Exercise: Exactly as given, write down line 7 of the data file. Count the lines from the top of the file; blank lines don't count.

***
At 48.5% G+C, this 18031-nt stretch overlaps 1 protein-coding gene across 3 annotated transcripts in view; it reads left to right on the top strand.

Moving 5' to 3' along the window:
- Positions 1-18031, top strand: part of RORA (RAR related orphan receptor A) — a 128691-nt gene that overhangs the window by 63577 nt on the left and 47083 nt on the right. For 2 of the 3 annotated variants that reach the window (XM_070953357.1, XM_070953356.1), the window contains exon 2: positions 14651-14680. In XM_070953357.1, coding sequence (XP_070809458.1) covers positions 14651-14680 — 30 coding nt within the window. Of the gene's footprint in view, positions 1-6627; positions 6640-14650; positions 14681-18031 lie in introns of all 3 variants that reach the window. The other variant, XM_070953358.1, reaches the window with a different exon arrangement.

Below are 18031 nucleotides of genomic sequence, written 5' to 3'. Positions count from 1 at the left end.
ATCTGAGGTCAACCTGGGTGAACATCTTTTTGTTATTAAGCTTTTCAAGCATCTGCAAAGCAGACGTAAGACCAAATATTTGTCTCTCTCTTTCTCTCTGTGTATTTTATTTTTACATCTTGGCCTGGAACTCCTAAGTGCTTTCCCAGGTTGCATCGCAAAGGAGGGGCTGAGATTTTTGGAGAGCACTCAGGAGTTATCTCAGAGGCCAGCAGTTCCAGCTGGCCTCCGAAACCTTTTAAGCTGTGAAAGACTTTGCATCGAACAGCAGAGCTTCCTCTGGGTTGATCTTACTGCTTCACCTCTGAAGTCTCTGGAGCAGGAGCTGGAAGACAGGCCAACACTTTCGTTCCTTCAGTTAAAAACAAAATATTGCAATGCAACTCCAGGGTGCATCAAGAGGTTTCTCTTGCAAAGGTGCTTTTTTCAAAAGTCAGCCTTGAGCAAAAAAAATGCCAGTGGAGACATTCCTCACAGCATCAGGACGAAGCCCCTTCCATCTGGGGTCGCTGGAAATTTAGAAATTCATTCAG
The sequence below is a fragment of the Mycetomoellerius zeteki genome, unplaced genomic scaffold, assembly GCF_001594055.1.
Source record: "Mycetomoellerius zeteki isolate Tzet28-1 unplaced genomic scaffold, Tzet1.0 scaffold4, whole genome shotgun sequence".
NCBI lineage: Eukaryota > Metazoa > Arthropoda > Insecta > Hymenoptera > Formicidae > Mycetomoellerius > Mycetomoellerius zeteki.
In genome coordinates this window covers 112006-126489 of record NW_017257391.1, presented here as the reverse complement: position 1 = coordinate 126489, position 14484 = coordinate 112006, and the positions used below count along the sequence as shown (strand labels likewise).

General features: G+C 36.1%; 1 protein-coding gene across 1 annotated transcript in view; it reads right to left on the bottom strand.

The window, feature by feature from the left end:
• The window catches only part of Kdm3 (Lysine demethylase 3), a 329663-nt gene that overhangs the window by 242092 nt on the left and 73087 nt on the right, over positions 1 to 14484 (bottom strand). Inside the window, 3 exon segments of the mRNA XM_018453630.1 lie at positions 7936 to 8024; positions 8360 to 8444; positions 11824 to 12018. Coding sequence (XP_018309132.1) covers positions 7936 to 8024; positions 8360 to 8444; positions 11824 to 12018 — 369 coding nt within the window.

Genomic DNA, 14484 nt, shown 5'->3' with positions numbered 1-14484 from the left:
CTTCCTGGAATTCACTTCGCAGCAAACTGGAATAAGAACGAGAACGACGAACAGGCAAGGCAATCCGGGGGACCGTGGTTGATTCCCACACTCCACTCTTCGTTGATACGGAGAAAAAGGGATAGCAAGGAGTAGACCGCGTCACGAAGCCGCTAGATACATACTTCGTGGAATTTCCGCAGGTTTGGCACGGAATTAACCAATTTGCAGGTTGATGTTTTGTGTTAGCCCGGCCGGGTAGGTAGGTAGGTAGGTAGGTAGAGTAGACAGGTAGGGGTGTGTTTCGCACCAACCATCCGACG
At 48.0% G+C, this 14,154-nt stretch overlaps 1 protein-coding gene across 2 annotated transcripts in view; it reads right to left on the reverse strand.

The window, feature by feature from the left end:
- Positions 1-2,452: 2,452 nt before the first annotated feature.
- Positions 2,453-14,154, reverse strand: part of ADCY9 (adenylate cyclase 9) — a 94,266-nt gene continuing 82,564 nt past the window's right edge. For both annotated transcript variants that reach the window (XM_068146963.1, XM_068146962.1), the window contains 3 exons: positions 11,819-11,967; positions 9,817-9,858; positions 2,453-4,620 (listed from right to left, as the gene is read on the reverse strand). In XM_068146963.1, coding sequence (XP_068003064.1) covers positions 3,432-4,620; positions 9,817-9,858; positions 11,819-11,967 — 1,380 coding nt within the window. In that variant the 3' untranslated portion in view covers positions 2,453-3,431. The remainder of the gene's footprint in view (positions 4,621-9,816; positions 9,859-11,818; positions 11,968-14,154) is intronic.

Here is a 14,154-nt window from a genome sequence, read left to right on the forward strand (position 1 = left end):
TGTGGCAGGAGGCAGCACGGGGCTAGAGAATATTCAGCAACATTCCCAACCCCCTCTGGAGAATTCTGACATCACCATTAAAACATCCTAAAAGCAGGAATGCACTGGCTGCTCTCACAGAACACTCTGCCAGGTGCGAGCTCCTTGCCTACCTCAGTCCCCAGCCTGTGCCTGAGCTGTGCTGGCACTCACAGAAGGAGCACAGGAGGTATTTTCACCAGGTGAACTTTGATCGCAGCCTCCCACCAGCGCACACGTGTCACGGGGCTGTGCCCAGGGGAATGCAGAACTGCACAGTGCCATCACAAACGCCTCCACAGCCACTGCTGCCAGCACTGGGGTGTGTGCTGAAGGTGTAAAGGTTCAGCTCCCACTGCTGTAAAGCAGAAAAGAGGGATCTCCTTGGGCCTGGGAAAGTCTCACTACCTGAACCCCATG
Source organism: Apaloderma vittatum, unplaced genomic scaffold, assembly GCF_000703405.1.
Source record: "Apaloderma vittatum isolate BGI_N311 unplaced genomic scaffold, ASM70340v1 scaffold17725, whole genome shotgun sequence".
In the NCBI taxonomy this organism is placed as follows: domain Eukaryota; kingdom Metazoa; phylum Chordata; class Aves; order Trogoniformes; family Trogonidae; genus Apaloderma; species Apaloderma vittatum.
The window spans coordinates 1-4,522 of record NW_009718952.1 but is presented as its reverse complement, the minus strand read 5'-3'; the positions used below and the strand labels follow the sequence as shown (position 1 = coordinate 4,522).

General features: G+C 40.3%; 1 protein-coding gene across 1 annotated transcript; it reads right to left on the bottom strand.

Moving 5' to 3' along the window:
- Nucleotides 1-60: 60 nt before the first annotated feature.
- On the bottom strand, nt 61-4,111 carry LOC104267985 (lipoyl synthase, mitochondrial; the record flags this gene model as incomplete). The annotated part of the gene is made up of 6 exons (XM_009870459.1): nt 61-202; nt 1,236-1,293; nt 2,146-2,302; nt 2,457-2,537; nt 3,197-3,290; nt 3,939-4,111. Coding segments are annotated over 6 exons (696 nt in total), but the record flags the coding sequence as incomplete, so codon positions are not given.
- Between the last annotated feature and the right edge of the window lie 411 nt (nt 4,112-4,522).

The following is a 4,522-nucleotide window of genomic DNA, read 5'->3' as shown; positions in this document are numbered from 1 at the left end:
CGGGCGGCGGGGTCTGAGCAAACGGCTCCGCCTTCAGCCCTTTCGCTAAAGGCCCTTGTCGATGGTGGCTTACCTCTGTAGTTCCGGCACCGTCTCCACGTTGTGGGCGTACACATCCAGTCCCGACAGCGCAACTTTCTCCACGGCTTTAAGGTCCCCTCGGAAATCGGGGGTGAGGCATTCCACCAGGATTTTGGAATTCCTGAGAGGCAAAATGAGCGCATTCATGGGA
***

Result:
Source record: "Mycetomoellerius zeteki isolate Tzet28-1 unplaced genomic scaffold, Tzet1.0 scaffold4, whole genome shotgun sequence".